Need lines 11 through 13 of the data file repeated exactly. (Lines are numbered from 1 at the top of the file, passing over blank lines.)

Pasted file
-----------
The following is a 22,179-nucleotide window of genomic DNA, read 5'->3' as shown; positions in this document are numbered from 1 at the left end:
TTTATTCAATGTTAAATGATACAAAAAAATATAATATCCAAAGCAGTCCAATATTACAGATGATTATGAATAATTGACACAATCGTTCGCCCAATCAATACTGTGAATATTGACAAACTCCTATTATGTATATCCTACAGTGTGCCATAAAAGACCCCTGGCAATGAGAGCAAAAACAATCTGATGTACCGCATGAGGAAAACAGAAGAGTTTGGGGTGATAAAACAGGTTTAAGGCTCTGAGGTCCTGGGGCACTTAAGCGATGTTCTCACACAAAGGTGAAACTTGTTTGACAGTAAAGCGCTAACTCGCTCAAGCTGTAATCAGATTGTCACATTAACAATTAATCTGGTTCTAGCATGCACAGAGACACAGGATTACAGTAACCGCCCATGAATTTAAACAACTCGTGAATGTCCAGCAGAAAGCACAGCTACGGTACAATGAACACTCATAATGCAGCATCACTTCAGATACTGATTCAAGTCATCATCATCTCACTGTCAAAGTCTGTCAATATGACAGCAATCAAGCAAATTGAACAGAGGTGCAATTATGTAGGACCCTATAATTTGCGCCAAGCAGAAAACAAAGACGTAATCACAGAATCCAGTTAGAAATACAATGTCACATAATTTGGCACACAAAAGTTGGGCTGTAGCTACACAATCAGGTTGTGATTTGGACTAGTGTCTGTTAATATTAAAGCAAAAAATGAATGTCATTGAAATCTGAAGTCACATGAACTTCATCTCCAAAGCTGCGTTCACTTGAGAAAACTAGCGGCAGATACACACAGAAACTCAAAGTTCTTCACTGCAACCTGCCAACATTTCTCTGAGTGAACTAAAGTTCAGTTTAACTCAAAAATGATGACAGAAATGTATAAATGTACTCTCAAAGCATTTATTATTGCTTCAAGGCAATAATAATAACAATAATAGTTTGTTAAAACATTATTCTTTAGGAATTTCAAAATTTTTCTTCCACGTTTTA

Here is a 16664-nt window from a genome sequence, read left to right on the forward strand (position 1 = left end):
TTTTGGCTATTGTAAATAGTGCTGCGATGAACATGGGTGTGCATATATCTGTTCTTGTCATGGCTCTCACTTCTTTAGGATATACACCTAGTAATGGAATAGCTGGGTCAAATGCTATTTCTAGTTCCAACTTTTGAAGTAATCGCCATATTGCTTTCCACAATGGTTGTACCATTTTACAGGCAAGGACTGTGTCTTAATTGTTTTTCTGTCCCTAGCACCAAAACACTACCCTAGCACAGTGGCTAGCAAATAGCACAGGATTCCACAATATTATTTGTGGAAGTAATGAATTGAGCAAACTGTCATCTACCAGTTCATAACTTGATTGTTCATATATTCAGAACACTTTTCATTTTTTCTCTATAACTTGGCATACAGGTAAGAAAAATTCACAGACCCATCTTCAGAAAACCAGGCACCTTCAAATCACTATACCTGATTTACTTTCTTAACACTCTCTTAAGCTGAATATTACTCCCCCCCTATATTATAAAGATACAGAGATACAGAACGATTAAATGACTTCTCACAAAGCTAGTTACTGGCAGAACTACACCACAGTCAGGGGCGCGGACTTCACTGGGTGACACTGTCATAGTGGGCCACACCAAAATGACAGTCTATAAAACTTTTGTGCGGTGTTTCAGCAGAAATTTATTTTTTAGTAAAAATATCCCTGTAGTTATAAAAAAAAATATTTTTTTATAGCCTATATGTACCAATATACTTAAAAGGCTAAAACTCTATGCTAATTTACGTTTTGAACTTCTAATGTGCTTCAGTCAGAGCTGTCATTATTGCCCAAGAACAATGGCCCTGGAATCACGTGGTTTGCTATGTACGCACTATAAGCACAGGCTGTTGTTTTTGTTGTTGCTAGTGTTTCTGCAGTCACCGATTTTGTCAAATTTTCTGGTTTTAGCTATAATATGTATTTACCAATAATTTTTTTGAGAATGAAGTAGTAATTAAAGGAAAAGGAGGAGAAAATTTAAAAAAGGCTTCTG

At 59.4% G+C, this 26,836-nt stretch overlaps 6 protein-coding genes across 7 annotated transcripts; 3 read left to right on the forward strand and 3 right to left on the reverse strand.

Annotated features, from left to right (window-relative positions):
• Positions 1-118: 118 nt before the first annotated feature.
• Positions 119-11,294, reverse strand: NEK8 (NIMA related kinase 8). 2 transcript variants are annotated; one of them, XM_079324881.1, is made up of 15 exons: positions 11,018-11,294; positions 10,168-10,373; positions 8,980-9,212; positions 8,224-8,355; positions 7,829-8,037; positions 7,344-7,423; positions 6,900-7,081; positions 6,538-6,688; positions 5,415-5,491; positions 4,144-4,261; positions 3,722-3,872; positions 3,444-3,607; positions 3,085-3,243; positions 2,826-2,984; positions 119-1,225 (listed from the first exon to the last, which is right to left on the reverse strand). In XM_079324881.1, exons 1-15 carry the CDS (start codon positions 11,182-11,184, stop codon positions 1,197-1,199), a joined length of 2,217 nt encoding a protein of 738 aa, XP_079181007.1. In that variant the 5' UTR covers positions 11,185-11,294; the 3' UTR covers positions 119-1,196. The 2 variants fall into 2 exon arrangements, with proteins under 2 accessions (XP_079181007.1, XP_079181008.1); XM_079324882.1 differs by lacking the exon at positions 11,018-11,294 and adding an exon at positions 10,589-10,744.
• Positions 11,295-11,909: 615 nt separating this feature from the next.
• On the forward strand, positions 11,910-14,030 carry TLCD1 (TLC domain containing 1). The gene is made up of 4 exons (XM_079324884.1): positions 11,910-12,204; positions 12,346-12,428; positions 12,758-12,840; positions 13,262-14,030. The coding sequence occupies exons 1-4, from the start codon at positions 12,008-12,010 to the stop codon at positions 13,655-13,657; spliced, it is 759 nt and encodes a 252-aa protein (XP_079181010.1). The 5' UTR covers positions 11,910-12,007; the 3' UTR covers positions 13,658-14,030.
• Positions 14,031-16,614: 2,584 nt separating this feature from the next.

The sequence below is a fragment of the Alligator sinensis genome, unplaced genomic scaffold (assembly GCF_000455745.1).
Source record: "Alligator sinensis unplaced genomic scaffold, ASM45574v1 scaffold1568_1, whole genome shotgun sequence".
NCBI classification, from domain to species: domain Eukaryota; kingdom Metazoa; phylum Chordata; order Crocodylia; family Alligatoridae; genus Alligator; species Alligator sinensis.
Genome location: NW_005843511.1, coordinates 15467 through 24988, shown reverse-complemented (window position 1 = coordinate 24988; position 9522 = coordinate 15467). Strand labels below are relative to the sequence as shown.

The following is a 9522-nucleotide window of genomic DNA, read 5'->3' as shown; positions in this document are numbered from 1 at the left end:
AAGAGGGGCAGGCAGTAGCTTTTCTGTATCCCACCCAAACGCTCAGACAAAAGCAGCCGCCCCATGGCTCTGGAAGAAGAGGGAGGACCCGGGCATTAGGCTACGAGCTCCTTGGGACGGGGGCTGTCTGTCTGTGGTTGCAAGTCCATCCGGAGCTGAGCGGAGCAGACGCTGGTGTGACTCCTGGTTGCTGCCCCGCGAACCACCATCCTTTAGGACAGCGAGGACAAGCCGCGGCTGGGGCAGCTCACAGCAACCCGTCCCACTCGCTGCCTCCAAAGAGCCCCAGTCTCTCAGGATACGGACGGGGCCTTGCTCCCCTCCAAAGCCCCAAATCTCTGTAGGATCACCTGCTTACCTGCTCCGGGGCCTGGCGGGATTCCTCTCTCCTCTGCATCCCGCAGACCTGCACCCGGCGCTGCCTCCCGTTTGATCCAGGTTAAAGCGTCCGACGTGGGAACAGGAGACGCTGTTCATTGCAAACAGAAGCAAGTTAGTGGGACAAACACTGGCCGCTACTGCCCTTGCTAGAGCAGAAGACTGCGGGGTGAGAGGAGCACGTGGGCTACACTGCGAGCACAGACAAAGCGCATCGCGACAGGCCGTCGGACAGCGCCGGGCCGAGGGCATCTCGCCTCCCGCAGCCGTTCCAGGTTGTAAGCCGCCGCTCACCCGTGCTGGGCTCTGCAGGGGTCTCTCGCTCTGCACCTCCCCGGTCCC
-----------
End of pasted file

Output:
• Positions 14,031-16,614: 2,584 nt separating this feature from the next.

The sequence below is a fragment of the Alligator sinensis genome, unplaced genomic scaffold (assembly GCF_000455745.1).
Source record: "Alligator sinensis unplaced genomic scaffold, ASM45574v1 scaffold1568_1, whole genome shotgun sequence".